Over the past month, city and school staff have been working diligently on bringing down the new MD cost down and explored options to reduce scope, delay the project, or even walk away altogether and defease the bonds. Last week, I asked Dr Schiller again if we could have more time especially in light of the new grade configuration proposal to hear from the community.
Unfortunately it became apparent that we have no good options for MD. Contracts for the project expire at the end of this week and Dr Schiller cautioned that a delay would mean pushing out the project a full calendar year and result in the need to re-bid at even higher costs. I know you’re never supposed to consider sunk costs ($3M is what’s been spent to date) in decision making, but walking away with nothing to show for it after spending that kind of taxpayer money also feels like a terrible and irresponsible financial decision.
It’s clear that we need the square footage somewhere, and MD is the farthest along in terms of being construction-ready out of all of our schools. So I don’t see how we solve a district wide capacity challenge without adding the space and doing some sort of grade re-jiggering, even if the original plan of 2nd grade from TJ to MD no longer makes sense. So I believe that moving forward with construction to address the ADA issues at MD and adding 300+ seats while considering a different use of the new space at MD (ie, moving preschool) has merit, especially if it reduces our operating and overhead costs.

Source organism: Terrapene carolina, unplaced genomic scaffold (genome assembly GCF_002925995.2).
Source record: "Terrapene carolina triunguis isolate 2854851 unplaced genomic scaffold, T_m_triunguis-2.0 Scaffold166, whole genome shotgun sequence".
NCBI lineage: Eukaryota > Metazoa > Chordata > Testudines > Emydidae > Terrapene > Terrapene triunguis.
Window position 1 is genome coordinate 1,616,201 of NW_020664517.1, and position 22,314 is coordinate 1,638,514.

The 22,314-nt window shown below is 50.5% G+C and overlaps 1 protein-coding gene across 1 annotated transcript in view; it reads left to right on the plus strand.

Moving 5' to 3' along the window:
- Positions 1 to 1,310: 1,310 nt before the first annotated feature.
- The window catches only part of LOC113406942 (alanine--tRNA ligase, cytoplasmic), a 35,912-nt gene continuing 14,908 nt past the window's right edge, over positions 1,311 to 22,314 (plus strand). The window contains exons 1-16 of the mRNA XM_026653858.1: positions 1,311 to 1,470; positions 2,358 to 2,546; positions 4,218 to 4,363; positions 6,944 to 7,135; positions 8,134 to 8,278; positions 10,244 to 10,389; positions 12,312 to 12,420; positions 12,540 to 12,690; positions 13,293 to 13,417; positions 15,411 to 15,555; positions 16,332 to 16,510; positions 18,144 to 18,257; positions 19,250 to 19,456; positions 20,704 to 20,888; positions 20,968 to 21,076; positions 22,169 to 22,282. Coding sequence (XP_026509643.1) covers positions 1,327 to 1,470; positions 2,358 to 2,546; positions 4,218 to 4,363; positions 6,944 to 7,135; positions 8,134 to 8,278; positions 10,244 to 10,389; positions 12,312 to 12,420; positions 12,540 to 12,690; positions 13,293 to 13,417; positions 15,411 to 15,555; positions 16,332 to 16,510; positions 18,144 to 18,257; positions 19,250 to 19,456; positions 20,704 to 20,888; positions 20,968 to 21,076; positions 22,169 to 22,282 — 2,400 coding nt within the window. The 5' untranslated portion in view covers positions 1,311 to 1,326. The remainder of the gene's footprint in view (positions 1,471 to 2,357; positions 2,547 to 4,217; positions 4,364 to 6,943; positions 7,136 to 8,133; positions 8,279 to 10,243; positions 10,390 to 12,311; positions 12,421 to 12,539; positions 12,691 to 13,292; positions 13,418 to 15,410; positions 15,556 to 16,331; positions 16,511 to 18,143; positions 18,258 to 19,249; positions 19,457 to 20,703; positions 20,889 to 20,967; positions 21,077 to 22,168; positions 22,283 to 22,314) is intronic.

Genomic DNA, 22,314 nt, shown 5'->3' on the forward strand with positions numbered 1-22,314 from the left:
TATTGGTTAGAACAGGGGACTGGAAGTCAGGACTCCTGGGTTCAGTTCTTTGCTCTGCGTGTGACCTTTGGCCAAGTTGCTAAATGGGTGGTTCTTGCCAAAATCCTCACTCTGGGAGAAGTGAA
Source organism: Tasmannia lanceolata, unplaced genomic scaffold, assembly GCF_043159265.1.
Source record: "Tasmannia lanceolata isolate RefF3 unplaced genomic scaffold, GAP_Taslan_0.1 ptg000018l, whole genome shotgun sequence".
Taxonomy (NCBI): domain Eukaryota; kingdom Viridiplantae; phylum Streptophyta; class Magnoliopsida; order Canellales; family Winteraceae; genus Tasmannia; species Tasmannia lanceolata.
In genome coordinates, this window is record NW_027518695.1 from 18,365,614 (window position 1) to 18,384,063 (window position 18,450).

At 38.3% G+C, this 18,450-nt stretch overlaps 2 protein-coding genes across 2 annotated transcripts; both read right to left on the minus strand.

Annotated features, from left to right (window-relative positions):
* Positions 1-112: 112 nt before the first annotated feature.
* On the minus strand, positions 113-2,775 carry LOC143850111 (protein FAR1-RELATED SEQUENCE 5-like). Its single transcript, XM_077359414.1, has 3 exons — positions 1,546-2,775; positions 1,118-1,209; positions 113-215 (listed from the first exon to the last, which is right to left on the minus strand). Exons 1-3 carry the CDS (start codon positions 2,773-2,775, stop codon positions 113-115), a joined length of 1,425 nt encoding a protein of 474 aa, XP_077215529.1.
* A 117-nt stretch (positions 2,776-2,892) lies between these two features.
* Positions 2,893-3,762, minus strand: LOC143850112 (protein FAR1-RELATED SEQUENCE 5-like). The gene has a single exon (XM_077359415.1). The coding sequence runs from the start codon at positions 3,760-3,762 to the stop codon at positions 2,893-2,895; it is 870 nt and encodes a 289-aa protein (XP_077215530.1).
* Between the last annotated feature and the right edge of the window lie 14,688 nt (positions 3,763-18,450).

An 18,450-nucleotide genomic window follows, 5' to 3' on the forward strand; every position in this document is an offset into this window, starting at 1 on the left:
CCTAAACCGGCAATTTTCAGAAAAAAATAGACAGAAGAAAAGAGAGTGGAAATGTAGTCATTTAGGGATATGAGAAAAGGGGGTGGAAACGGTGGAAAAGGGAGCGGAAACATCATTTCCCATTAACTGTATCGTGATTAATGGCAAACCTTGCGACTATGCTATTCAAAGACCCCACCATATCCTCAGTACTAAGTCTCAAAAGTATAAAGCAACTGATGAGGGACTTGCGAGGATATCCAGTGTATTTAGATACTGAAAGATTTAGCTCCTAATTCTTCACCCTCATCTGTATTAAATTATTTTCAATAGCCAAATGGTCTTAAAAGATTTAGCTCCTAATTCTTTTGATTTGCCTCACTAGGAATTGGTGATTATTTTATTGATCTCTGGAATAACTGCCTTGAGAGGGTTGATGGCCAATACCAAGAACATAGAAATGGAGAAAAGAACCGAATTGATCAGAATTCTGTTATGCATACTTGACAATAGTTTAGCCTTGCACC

We certainly need more discussion on what configuration makes sense and how/when/where we add more elementary capacity; Chairman Webb committed to having thorough community engagement after spring break. So I see proceeding with MD construction, coupled with this draft capacity plan, as “making lemonade out of lemons.”
What’s Coming Up:
(budget-related meetings in blue, with links to more info where available)
- TODAY, April 20 – Letty’s Office Hours (830-930 am, Rare Bird Coffee)
- Monday, April 24 – City Council Meeting – Budget Adoption
- Tuesday, April 25 – Community Workshop on Protecting Children from Sexual Abuse (630 pm)
- Monday, May 1 – City Council Work Session – Cottage/Railroad Ave walking tour, Mason Row